We’re also disappointed in the memo Jeffco Schools Chief School Effectiveness Officer Terry Elliott sent to staff.terry-elliott-memo  Here again, his words imply the BOE has already made a decision, leading the media to assume the BOE has acted inappropriately. That is not true. The BOE has followed the proper process for these discussions.

If you have an opinion on whether the BOE should retain McMinimee as superintendent, you can email comments to the BOE or sign up for public comment to share your thoughts with the board members at Thursday’s meeting. If you can’t attend the meeting, you can always watch it from the comfort of your own home via livestream.

Here are just a few letters of concern regarding McMinimee sent to the board this past month:

  • C-16-800 from Don Cameron with a detailed analysis showing how the previous Supt search consultant focused on board preferences for the Supt as a priority over preferences expressed by parents, community members, administrators, teachers and others. Cameron goes on to point out his lack of trust in the current district leadership’s ability to “gain the confidence of voters to allow us to pass a mill and bond,” and that “some of that needs to be laid at the feet of the chief messenger [McMinimee].” We should all remember that the bogus superintendent search that landed McMinimee in this position was a key issue in the recall.
  • c-16-801 from Angie Blomquist asking that McMinimee not be retained for several reasons, to include “standing mutely by” while other board members, staff and students were mistreated by the previous, recalled board majority, and taking his $20,000 bonus knowing the inability of the district to adequately compensate employees as a result of the on-going budget crisis. She feels “McMinimee is out of touch with what it means to be a teacher,” feels “his inexperience leads to poor decisions,” and is “overpaid and under qualified for his current position.”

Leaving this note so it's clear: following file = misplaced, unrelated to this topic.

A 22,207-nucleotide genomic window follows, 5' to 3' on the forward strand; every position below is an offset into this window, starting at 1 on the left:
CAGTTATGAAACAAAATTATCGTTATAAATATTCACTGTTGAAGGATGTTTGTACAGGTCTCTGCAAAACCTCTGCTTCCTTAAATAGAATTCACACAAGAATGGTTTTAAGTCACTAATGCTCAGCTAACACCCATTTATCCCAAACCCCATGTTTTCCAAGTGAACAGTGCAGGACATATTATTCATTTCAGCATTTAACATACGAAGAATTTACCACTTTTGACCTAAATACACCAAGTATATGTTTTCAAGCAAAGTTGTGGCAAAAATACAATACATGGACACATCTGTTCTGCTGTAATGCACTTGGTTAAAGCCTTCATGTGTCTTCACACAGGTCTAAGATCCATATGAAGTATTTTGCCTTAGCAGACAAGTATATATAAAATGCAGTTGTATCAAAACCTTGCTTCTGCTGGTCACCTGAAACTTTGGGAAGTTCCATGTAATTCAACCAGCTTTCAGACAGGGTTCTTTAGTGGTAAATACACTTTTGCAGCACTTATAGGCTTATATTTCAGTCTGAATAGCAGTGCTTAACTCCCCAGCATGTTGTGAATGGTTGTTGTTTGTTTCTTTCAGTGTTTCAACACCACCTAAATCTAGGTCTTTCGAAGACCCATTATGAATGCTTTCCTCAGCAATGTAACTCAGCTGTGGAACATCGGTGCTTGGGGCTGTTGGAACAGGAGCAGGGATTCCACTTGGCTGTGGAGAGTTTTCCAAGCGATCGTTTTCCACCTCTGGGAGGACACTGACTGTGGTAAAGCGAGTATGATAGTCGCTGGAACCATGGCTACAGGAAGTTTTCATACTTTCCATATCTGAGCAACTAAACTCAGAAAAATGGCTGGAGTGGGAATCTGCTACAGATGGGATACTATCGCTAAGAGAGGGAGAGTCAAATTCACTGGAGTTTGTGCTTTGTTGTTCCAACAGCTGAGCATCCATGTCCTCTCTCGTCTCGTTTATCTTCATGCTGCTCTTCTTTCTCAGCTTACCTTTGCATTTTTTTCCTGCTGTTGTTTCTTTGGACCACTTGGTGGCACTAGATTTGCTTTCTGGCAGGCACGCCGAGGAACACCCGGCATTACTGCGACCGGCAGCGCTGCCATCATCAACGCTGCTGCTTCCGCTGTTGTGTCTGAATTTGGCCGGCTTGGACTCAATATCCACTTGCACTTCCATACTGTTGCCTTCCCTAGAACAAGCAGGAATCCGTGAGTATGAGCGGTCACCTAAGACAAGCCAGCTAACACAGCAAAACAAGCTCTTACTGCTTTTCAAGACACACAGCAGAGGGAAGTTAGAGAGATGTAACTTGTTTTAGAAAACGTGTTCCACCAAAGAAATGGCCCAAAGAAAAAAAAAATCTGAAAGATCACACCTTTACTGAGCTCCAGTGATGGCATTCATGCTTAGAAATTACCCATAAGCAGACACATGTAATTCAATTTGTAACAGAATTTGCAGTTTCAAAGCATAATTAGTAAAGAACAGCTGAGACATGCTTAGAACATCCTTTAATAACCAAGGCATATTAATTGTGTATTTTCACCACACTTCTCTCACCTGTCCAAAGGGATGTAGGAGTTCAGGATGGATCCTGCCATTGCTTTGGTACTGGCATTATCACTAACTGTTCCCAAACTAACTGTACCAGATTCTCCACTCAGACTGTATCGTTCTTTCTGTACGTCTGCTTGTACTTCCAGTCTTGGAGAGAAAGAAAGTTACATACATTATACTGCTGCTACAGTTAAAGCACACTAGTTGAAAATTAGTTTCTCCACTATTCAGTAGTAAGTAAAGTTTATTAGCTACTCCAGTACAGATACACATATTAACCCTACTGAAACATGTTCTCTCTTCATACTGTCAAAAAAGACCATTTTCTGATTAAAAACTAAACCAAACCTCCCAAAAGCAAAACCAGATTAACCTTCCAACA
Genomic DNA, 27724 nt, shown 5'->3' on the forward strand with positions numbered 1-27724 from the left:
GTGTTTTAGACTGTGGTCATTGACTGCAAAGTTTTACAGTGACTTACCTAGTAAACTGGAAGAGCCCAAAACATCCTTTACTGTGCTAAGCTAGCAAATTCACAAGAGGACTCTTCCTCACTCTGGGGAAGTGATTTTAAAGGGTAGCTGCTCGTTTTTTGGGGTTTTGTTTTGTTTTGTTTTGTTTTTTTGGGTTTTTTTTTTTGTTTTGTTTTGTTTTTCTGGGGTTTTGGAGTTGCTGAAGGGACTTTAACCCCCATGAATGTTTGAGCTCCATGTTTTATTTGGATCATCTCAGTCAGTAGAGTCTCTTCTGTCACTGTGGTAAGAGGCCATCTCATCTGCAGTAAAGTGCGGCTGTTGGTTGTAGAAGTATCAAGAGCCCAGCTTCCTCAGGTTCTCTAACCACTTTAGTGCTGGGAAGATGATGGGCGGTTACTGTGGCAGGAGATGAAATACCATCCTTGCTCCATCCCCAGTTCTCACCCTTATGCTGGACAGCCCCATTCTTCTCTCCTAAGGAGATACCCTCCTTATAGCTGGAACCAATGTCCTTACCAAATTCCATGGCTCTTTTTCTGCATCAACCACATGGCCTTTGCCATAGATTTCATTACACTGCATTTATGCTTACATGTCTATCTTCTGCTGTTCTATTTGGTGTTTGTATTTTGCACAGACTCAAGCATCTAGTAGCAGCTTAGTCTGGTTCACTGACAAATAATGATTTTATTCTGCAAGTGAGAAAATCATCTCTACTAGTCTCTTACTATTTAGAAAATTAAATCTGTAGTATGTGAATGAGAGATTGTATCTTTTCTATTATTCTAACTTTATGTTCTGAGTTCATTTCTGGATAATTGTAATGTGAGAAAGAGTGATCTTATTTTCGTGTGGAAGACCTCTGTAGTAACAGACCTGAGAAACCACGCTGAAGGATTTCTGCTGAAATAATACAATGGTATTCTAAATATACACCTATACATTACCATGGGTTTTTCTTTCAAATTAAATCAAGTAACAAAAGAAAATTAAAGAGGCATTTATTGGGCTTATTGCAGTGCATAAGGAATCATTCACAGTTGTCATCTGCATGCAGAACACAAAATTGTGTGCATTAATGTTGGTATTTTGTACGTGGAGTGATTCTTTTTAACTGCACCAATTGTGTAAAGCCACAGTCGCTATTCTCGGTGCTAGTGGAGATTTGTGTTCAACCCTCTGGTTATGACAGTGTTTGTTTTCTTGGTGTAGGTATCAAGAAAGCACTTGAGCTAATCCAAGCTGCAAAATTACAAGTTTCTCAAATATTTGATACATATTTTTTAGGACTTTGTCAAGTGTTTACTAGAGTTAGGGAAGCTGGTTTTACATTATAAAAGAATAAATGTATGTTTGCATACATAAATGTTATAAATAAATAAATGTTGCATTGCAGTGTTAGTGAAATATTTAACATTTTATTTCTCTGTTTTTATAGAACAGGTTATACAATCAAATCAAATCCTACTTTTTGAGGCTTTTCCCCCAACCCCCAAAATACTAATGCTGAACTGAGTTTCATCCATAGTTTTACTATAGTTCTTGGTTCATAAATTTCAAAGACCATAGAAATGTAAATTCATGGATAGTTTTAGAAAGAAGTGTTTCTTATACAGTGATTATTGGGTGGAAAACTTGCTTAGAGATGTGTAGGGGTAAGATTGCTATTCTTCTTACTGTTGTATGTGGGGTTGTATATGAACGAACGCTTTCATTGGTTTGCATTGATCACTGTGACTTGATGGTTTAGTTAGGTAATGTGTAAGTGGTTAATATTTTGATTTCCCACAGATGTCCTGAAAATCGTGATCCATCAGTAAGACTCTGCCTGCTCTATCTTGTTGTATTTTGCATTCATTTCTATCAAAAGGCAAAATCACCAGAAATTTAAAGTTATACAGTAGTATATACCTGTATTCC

• c-16-806 from Terry Cooper who points out the very concerning need to “rebuild the trust between teachers and district admin” and that “new leadership needs to address the riff created by the old board.” Terry goes on to note that “change and support will come when…a caring leader steps in with a  crew that truly supports teachers and begins the much needed work of healing a divided district.”

These are just a few thoughts from a very few people concerned with the leadership in the district. We have talked with teachers, staff and administrators and are so discouraged to hear time and time again, especially from administrators, that Dan McMinimee is not an inspiring leader. Jeffco needs an inspiring leader. Someone who can heal and unite our district; guide and inform our board of education directors; hire the strongest and most experienced cabinet members who work with and listen to the staff they’re hired to support; build strong relationships with community and business leaders (and not just have conversations with these leaders when the district is asking for help with passing a mill/bond); and support and advocate for students, teachers and staff.

With that said, let’s dive in to the agenda for the January 12th meeting.